A declining yuan alongside declining forex reserves is powerful evidence of significant capital flight. Investors, individuals, and corporations apparently wish to reduce their exposure to the Chinese economy, and that's why the demand for yuan is falling. This problem won't be solved until the dollar value of the Chinese money supply declines by enough to match the decline in the demand for yuan. That can be accomplished by 1) shrinking the monetary base and the money supply, 2) devaluing the yuan vis a vis the dollar, and/or 3) inflating the Chinese price level. Alternatively, China could take steps to boost confidence in the yuan (e.g., by allowing the monetary base to shrink) or boost the demand for yuan (e.g., anything that improves China's long-term economic growth potential).
China's forex reserves are declining because the central bank is selling its foreign assets (mostly held in dollar securities), in an effort to try to support the currency; in effect the central bank is accommodating capital flight. The fact that the currency continues to decline suggests that forex sales have not been sufficient to stem the decline. It's not too hard to see why: the central bank is not allowing the decline in reserves to shrink the monetary base, and indeed, the amount of yuan in circulation continues to rise. Ordinarily, capital flight that is accommodated by central bank sales of forex would result in a shrinkage in the money supply, and that shrinkage would eventually bring the supply of yuan back into line with the declining demand for yuan.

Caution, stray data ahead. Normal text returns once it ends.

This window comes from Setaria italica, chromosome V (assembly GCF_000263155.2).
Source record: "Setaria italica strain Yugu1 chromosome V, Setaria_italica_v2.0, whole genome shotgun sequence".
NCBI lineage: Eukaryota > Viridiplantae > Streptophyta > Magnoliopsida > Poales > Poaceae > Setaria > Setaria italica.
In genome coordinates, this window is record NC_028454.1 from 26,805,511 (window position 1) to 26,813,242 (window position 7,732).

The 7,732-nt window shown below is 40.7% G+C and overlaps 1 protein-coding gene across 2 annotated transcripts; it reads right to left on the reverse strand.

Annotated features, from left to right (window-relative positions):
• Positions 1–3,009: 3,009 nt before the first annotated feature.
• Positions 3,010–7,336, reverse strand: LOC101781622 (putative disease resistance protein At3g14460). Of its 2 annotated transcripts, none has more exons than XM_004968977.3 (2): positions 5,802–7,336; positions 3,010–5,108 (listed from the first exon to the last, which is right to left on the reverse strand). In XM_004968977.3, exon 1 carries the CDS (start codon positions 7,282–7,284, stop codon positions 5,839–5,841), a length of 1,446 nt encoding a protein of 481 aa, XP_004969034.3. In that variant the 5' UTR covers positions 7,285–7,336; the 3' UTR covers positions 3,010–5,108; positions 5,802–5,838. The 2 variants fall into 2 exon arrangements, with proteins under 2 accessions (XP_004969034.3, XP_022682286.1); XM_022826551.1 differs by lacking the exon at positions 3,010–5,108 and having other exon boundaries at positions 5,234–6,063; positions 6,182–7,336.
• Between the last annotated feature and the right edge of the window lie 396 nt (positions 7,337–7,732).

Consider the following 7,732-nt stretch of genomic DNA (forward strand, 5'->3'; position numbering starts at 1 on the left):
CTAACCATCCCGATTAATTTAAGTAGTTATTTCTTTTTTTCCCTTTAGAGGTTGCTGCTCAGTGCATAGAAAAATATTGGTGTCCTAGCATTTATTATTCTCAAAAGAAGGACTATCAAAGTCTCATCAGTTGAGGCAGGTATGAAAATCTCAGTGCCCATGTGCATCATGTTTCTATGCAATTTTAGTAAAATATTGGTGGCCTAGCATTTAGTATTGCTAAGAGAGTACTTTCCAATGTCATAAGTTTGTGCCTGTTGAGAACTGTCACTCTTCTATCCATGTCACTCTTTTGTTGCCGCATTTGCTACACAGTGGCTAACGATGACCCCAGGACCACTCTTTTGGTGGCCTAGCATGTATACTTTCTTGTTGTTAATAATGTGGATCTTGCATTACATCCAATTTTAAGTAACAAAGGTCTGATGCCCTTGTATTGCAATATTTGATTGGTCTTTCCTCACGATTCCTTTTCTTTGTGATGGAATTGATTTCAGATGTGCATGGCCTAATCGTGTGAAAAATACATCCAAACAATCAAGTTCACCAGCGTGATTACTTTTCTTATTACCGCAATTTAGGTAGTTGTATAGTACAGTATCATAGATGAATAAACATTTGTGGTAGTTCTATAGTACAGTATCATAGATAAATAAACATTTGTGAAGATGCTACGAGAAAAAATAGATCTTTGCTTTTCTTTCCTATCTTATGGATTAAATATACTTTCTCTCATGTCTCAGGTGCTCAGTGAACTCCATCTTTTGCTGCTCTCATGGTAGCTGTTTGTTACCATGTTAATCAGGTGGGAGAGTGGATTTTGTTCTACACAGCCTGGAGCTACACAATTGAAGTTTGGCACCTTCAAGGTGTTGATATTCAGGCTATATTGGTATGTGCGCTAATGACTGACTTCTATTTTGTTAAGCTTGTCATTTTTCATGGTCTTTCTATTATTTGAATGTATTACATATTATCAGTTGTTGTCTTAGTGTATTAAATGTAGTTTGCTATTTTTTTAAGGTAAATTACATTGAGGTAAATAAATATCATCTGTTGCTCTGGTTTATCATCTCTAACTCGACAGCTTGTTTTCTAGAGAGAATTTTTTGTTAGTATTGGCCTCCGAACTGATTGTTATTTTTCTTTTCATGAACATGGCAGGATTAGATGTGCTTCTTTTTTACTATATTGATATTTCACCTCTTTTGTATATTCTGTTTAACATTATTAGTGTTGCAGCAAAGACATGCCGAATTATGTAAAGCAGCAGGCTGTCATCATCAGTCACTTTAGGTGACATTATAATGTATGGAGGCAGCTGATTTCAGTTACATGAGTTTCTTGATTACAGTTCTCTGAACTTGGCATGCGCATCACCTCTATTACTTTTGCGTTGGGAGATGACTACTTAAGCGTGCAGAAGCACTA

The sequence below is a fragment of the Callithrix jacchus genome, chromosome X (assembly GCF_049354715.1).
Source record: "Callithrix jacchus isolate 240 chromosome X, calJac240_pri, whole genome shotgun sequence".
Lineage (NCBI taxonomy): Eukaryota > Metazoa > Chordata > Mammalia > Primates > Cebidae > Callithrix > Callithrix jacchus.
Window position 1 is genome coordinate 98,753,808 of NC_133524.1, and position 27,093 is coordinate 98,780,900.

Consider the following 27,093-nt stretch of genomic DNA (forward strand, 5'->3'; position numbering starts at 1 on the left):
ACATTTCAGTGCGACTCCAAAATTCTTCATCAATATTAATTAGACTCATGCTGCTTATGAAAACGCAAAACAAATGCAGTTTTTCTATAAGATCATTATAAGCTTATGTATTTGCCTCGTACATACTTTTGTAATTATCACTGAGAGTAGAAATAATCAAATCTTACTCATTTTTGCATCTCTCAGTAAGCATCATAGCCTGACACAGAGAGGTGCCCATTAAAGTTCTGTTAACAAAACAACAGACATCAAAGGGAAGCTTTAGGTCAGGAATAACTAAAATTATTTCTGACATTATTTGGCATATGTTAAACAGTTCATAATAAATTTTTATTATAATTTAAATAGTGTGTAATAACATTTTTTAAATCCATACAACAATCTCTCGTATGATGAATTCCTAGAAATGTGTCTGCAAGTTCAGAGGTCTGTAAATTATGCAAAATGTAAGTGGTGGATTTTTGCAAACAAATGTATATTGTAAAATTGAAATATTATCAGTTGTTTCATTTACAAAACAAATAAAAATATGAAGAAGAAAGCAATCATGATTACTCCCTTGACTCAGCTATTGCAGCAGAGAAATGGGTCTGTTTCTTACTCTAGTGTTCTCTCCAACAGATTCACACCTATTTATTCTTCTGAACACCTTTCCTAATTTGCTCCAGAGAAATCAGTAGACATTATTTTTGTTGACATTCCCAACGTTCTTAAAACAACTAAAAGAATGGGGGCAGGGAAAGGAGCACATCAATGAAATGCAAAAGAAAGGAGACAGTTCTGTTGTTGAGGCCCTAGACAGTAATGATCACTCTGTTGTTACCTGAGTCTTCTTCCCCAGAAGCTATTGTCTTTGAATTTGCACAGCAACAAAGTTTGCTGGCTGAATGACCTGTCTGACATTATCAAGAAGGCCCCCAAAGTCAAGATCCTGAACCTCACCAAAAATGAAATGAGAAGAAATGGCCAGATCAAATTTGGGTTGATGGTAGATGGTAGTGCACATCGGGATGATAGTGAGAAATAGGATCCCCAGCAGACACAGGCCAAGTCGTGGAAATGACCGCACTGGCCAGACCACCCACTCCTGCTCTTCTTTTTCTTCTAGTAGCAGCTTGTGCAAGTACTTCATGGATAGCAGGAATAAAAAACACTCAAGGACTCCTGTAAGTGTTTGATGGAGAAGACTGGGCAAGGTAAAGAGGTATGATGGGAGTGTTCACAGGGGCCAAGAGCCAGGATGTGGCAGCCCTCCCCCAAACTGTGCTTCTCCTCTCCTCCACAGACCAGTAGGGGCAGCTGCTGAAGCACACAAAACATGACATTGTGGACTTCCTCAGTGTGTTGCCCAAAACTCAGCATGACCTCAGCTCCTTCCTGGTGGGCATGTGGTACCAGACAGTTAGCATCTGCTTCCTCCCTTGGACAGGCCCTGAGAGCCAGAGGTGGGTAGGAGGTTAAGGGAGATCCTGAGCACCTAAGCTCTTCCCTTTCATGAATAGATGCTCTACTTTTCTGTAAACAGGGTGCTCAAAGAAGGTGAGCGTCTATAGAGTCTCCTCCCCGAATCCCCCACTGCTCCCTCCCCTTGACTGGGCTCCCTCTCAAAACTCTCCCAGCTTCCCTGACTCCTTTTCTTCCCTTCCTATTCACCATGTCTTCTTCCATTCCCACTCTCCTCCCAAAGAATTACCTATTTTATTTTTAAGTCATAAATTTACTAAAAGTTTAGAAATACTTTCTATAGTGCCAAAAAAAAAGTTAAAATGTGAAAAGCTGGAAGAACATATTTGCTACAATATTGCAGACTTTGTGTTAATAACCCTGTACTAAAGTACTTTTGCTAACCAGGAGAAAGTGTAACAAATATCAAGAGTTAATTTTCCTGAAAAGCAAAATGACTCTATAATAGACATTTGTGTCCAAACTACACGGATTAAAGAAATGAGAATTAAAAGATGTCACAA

To make matters worse, the ongoing increase in the amount of yuan in China, despite the decline in the demand for same, means the central bank is selling dollar assets and buying Chinese assets, thus “degrading” the quality of the yuan and allowing the oversupply of yuan to continue. The central bank is not allowing capital flight to shrink the monetary base. Replacing dollar assets with yuan-denominated assets in the monetary base is eroding the effective quality of the yuan, and that does little or nothing to maintain confidence in the yuan.
China is not taking adequate steps to address the decline in the demand for yuan. This means that the problem of capital flight and the decline in the value of the yuan will continue, despite China's best efforts to physically stem capital flight. It also means that Chinese inflation is likely to rise. Unless properly addressed, these problems will persist, and they will further weaken the Chinese economy. That is not good for China or for the world. It's difficult to see how exactly this will play out, and what impact it could have on the U.S. economy.
A crisis is not likely imminent, however, since China still sits on a virtual mountain of forex reserves, and the dollar value of Shanghai Composite Index is up over 15% since January. But as John Cochrane muses, and today's WSJ op-ed points out, there are disturbing things going on that bear watching.
At the very least, this makes Trump's demand that China boost the value of its currency vis a vis the dollar a virtual impossibility.
The chart above summarizes the central facts. As it suggests, the persistence of capital flight is forcing the central bank to devalue the yuan.
Despite the yuan's decline in recent years, it is still very strong against a basket of trade-weighted, inflation-adjusted currencies.